Friday, May 18, 2018

The Identity of a Book

      At the beginning of his novel, The Shadow of the Wind,Carlos Ruiz Zafón has Daniel and his father making Daniel's first visit to the "Cemetery of Forgotten Books" in post-WWII Barcelona. As Daniel's father explains it:

This is a place of mystery, Daniel, a sanctuary. Every book, every volume you see here, has a soul. The soul of the person who wrote it and of those who read it and lived and dreamed with it. Every time a book changes hands, every time someone runs his eyes down its pages, its spirit grows and strengthens.*

Zafón (or Daniel's father) doesn't say it, but I took this passage also to imply that the book becomes part of the soul of the reader. And, in my experience, the more folks I know who've read a certain book, who've shared their thoughts and feelings about it, my tie to the book "grows and strengthens". There arises a community "of the book".
       This put in my mind of part of Tim Crane's analysis of religion in The Meaning of Belief,**the subject of this month's book discussion. Crane takes to task the "New Atheists" (e.g., Sam Harris, Daniel Dennett, Christopher Hitchens, etc.) for missing the point about religion. He argues (among other things) that these authors want to reduce religion to a antiquated cosmology so that they can more easily dismiss it. He points out that these authors don't quite understand why the "religious" don't fall under the weight of their critique, and renounce their delusion. And, then, Crane asserts that it's because the "religious" don't base their adherence to a religious system solely on its cosmology.
        Crane—an atheist himself—proposes that the religious world-view is a combination of (a) a sense of the transcendent, and (b) the role of identification with a community—past and present—that provides, through rituals, being together, and common understanding, ways of making meaning in one's own life, and of life in general. This goes far beyond any kind of cosmology. 

         Most religions, or course, arereligions "of the book" in one way or another. Attitudes towards sacred texts vary, but the transmission of the tradition relies in no small part on the presence of those texts in the lives of the community of the faithful. Those texts help "make us" who we are. But, if my supposition about Zafón's implication that books become part of the soul of the reader is correct, I have to wonder what we do to ourselves when we pull other volumes off of the shelf. And, here, of course, I include more than simply novels, but movies, social media, etc. -- any transmission of information.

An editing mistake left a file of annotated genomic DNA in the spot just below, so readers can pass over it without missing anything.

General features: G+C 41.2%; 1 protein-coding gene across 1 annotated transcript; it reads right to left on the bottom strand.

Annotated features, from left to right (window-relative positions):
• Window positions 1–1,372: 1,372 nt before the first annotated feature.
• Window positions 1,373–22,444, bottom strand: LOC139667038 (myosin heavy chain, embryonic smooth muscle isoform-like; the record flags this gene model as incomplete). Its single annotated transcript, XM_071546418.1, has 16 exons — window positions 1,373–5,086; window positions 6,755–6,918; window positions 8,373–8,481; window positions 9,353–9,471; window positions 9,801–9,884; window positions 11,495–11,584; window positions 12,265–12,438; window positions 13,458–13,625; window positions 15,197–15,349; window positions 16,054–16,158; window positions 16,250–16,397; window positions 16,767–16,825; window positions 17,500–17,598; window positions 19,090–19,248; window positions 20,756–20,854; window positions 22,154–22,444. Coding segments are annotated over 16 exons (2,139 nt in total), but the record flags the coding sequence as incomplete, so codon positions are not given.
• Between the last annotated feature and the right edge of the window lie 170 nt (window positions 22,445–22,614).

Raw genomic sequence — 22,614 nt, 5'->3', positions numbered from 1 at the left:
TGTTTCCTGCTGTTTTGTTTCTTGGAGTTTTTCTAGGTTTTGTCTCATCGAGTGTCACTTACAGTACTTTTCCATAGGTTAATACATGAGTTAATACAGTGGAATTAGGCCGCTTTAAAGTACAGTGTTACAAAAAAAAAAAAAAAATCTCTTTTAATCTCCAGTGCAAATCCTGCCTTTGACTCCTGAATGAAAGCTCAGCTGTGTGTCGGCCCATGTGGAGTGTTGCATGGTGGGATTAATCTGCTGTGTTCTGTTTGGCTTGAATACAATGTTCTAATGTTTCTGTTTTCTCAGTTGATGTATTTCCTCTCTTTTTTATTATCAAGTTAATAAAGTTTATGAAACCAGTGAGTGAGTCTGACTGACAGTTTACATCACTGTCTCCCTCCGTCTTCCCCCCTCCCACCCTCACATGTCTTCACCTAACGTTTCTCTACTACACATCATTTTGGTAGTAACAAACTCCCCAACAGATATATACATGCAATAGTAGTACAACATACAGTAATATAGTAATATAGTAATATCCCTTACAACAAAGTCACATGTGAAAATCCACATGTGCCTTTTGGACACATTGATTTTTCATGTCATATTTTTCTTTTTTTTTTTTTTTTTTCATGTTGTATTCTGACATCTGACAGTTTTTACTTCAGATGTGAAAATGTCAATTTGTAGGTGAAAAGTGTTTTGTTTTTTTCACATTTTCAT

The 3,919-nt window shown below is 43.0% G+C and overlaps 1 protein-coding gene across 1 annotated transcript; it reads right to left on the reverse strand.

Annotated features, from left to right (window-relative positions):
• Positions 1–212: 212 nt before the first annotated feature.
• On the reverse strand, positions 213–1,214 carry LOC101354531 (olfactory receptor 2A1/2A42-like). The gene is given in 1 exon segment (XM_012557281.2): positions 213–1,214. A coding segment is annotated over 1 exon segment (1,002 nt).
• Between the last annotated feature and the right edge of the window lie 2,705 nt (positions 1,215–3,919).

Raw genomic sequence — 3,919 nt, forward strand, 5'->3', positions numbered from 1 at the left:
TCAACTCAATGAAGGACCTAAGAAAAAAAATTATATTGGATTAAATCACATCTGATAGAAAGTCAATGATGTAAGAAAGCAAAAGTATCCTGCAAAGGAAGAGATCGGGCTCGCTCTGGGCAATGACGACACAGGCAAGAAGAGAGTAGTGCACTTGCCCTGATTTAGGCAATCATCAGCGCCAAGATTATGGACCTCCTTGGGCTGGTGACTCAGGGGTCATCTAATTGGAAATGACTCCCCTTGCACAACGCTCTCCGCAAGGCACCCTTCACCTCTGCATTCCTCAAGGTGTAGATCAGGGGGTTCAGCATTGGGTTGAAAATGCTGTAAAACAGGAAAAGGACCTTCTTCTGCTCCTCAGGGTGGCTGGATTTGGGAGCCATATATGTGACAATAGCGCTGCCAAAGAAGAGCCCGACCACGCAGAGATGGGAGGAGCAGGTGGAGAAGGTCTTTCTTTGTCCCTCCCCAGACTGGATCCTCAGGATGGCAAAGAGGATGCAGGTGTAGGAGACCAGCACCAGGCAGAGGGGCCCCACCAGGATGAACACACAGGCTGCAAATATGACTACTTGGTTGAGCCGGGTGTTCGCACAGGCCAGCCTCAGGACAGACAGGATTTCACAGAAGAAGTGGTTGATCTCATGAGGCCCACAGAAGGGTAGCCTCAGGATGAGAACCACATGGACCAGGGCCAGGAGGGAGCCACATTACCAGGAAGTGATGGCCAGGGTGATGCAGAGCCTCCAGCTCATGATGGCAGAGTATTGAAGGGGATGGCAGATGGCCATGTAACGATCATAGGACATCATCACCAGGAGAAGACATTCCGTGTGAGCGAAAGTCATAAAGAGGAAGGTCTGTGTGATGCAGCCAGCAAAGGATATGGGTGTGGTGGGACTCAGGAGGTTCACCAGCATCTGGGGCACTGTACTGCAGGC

An old cliché has it that "You are what you eat". If it were modified a bit, would we be happy knowing that "We become what we read"? And, if not, what's our appropriate response?

*Translated by Lucia Graves (Penguin Books, 2004), 5-6.
** Subtitled Religion from an Atheist's Point of View(Harvard, 2017).

Friday, May 11, 2018

Look again!


    Over the last several months, I've been playing the game "Word Crossy" on my phone. The screen shot above probably says as much about how the game should be played as any narrative. But, basically, I need to string the letters together to fill the various rows/columns in the "cross-word" puzzle, without any clues.  Sometimes I can speed right through the game. Other times I can barely start. There aresome "helps" provided. Tapping the light bulb in the lower right will charge your "bank" 50 points (of the 278 in the lower left) and fill in one letter in the puzzle; often that's enough to spur thinking. Or, the little double-crossed arrows in the lower left corner will re-juggle the letters in the circle; the supposition is that seeing things differently will also spur thinking.
     There have been plenty of times when I've used up my points, and juggling the letters just doesn't work. So, in frustration (why doI keep playing this game!?), I leave the app and check my mail, or the weather, or Facebook. Or I just shut the phone down and go clean the bathroom. Then, more often than not, when I return to the game, I solve it within seconds. The letters hadn't changed; I simply quit staring at them for a while. Clearly, the same phenomenon is part of the fascination with some optical illusions. You can look at the patterns of colors or shapes and only see oneimage. Come back to the picture later, and, all of a sudden you can't believe you didn't see the otherone!
 I've found something similar in a "non-visual" arena. Starting last year (2017), I decided that I would read another tradition's sacred text over the course of the year. In 2017, it was the Quran; this year is the Bhagavad Gita. Some of this comes from my innate curiosity. I just want to know what the text reallysays (rather than relying on snippets, sound-bites or proof-texts); and, I want to read it appreciatively. When I find something I don't understand, I can easily turn to a knowledgable-in-that-tradition friend. But another reason I've been doing this is that I find places of convergence between the other tradition and my own. And, often enough, my understanding of my own tradition is deepened or altered in a way that wouldn't have happened had I spent all my time in my own texts. I've very much come to value this addition to my spiritual practice.